Rabbit crisis: SF animal shelter asking for adoptions as bunny dumping in parks explodes

"Domestic rabbits should not be dumped into the wild. They are not wildlife. They won't survive for long on their own."

ByTim Johns KGO logo
Monday, July 31, 2023
SF shelter asks for adoptions as bunny dumping in parks explodes
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San Francisco Animal Care and Control says it's overwhelmed by the number of rabbits they're getting and is asking for the public's help to adopt.

SAN FRANCISCO (KGO) -- There's a rabbit crisis in San Francisco. The city's Animal Care and Control says it's overwhelmed by the numbers it's seeing and it asking for the public's help.

For her entire life, Allison Yuen has loved animals.

"They're friendly, but the thing is they all have different personalities," she said.

That's why, when she heard about pet rabbits being dumped in Golden Gate Heights Park, she knew she had to help.

VIDEO: South Bay animal shelter has over 900 pets in urgent need for adoptions or fosters

Allison joined a group of volunteers led by an Oakland woman named Jessica to rescue some of the rabbits.

Allison says it wasn't easy to get all of the rabbits thanks to the tall grass and vegetation here in the park. She tells me it took her and the other volunteers three days to get them all.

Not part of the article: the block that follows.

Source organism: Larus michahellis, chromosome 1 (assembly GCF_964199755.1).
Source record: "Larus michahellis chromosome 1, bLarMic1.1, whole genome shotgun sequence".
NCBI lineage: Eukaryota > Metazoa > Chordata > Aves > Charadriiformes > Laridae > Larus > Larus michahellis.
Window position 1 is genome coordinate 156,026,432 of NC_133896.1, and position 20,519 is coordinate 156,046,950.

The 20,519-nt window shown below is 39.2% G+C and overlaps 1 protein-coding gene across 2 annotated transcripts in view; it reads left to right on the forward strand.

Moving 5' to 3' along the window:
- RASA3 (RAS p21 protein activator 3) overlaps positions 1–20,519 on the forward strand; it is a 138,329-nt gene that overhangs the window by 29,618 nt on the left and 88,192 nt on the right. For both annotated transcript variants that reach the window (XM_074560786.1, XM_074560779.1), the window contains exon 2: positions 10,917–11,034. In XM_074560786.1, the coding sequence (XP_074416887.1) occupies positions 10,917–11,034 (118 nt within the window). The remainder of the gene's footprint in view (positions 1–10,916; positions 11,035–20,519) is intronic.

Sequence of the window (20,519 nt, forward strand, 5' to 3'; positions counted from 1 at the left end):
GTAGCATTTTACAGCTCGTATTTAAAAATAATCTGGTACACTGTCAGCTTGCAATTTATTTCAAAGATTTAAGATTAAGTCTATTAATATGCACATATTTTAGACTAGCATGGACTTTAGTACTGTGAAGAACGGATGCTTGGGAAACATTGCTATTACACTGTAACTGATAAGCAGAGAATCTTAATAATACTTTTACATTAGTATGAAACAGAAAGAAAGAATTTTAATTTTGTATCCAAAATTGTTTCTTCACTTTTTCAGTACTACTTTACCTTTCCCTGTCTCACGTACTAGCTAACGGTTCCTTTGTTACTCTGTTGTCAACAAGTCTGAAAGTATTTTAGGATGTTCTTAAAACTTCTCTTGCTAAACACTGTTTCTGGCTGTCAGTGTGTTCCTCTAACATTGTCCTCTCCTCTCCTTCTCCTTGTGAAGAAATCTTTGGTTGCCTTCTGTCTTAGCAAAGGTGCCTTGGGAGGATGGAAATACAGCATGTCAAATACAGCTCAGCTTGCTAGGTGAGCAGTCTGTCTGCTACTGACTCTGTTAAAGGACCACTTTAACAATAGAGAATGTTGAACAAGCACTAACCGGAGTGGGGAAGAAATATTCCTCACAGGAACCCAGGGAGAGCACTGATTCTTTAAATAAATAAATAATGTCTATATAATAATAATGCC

"The rabbit was in a bush and I was the smallest and I had already netted one of them, so they sent me in," Yuen said.

This isn't an isolated incident though.

MORE: Bay Area shelters make plea to pet owners as facilities overflow with abandoned animals

San Francisco Animal Care and Control say they and other shelters around the Bay Area are overwhelmed with the number of rabbits coming in.

Many of them rescued after being left in local parks.

"Domestic rabbits should not be dumped into the wild. They are not wildlife. They won't survive for long on their own," said SFACC's Amy Corso.

To help with the overflow, SFACC is dropping rabbit adoption fees, and asking people prepared for the commitment to consider taking one home.

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They say some of the rabbits have been sitting in their facilities for months, and they don't want them to be put down.

"We do everything we can before we get to that point, and luckily we have really good rescue partners," Corso said.

As for Allison, she's happy the rabbits are now safe. And she's hoping soon they'll find a forever home.

"Provide them space and attention and the right food, because we don't want people to take them on and then dump them again," she said.

For more information on adoptions, visit here.

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